Authorities in Taiwan have warned claw machine operators of the prospect of big fines after vendors were found hawking medical products in the wake of the coronavirus outbreak.
According to local news website Liberty Times, at least 40 claw machines have been caught selling surgical marks and hand sanitisers in the city of Taipei.
City councillor Chen I-chun had complained to the Taipei City Office of Commerce, saying that she suspects a number of claw machine vendors are violating fair trade laws, by hawking the products at inflated rates via the machines, despite strict orders being issued on the pricing of products such as masks, last week.
She also told the paper that she suspects these vendors are also hoarding them, while they are increasingly in short supply.
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The Taipei City Office of Commerce has responded by telling Taiwan News that it will step up police and Department of Health patrols in the vicinity of claw machines and that people can call a hotline to report machines selling medical products as prizes.
Taipei’s Department of Health director, Chen Yi-ting, says that products placed in machines with a medical equipment licence number are in violation of the Pharmaceutical Affairs Act.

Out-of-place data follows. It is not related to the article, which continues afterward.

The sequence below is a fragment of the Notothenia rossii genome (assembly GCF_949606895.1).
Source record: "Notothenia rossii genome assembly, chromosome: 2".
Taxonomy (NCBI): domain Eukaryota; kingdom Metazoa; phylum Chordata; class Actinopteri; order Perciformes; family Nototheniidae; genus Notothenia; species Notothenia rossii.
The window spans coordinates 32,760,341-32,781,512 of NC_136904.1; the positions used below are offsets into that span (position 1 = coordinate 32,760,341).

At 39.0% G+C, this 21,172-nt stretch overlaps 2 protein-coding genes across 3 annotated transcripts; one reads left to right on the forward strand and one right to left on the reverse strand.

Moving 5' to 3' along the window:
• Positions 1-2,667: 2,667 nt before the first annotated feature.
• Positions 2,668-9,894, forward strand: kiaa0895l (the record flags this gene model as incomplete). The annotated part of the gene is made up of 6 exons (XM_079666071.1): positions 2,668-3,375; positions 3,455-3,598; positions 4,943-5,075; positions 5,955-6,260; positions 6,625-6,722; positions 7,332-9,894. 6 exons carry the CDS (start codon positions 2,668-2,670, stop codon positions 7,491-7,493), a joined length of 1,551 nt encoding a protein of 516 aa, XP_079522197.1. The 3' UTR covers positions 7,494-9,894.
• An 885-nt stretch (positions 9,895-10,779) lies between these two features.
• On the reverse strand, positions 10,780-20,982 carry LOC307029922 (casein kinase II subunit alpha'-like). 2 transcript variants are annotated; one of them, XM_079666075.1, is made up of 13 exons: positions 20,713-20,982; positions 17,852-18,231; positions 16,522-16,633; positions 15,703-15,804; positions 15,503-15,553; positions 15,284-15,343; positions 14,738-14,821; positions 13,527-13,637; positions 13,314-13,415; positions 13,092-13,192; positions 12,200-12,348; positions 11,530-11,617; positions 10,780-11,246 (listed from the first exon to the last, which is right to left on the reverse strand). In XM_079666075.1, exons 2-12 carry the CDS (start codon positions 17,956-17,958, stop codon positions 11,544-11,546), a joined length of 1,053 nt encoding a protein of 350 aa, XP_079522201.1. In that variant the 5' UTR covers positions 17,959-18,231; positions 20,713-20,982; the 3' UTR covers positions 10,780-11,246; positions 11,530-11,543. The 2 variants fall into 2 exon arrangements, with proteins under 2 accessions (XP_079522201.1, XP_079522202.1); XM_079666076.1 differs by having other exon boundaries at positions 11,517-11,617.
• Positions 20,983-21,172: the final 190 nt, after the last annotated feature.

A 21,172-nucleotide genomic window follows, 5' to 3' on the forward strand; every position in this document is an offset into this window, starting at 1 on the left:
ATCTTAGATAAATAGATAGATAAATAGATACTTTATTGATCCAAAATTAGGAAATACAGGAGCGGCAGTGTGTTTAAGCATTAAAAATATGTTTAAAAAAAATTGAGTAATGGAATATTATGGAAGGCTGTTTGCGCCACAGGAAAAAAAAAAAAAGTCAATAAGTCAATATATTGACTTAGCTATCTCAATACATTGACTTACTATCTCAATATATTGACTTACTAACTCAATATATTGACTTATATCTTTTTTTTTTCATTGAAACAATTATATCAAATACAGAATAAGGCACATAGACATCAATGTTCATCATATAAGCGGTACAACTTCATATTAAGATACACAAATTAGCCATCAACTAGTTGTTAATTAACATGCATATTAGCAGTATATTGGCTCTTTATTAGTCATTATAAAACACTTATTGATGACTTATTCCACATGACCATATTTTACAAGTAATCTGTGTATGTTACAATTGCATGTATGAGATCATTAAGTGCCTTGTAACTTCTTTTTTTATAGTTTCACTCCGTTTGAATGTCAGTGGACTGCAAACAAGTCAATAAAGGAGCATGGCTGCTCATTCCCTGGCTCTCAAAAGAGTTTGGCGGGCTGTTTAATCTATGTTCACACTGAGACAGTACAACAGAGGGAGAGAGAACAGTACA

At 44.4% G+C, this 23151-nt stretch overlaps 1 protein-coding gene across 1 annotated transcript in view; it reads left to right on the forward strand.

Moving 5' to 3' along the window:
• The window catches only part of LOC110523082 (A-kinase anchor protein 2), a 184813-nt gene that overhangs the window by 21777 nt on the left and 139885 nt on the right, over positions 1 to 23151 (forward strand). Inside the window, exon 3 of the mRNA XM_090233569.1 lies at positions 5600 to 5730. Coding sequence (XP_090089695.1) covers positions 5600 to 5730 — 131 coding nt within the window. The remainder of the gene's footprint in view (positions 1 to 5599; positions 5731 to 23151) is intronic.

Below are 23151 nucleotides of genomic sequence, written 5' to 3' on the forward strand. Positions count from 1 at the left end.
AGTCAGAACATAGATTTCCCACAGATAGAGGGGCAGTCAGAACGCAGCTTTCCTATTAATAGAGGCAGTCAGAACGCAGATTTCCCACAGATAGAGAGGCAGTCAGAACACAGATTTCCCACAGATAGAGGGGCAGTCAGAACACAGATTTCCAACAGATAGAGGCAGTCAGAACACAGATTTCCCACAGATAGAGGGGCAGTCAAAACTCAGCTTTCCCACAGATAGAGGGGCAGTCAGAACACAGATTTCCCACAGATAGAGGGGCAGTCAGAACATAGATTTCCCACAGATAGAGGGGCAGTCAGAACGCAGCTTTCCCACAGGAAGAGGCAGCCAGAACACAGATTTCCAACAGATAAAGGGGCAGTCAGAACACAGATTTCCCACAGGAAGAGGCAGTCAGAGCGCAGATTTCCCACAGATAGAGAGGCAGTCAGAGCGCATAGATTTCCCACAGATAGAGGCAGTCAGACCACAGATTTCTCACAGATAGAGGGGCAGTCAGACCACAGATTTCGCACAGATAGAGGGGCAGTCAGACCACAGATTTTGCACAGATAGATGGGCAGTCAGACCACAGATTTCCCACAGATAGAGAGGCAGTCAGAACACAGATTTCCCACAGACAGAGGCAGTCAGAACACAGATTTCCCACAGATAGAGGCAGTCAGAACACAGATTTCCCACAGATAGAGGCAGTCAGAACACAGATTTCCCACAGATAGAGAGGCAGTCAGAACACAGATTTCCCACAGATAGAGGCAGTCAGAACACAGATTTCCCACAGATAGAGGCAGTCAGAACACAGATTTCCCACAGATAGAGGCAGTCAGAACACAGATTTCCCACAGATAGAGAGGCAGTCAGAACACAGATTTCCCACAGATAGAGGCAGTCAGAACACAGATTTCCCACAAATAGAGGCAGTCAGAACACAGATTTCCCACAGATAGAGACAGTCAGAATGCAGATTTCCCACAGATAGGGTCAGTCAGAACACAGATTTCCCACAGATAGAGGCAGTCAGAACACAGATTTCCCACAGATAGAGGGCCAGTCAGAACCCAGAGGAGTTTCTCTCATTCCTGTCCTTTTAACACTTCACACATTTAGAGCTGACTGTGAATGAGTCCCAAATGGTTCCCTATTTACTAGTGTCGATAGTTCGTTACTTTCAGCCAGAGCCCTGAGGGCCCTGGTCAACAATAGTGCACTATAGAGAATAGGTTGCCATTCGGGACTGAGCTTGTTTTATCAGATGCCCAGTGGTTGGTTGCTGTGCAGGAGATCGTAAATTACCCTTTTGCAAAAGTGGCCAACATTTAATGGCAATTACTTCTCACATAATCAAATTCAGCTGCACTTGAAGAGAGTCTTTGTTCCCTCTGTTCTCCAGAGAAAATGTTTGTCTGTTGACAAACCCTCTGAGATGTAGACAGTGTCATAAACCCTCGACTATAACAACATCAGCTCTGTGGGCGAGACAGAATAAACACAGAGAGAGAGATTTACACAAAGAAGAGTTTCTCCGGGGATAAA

She said that operators could face fines of up to two million New Taiwanese dollars. (£50,622; $66,000).
There are currently ten confirmed cases in Taiwan of the novel coronavirus, which was first identified in China in late December.
Claw machine addiction
Taiwan has a unique claw machine craze, and there has been a rapid expansion of the machines on the island over the last few years with players attempting to win prizes from the ubiquitous soft toys to electrical goods.
Gambling is illegal in Taiwan, but claw machines are permitted, and have seen rapidly surged in popularity on the island. Taiwan News says that claw machines are “the biggest revenue source of the amusement tax”.
There are now more than 10,000 claw arcades, and Tainan municipal psychiatrist Chang Chun-hung warns that their proliferation, upbeat music and gaudy prizes are stimulating impulsive behaviours and could trigger psychiatric problems.
Their boom has even been noted in government circles, with officials debating calls for the central bank to mint more 10 New Taiwan Dollar coins, specifically for the machines.
Reporting by Kerry Allen
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